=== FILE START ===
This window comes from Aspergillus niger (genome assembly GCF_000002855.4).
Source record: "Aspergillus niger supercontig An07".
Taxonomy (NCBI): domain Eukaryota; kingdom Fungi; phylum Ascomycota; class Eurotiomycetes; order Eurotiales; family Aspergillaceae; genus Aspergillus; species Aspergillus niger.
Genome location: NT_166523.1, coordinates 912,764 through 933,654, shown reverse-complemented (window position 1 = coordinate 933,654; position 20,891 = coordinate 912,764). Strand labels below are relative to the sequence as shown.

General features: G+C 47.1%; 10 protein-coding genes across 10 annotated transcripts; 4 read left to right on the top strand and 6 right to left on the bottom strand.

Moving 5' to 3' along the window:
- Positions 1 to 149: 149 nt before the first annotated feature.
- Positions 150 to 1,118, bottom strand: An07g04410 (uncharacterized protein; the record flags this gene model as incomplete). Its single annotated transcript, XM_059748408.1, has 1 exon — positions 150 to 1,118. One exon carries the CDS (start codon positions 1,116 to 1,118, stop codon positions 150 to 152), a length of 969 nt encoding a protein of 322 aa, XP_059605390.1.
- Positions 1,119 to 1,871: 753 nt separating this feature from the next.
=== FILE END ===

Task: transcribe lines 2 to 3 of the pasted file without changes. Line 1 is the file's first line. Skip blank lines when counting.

Source record: "Aspergillus niger supercontig An07".
Taxonomy (NCBI): domain Eukaryota; kingdom Fungi; phylum Ascomycota; class Eurotiomycetes; order Eurotiales; family Aspergillaceae; genus Aspergillus; species Aspergillus niger.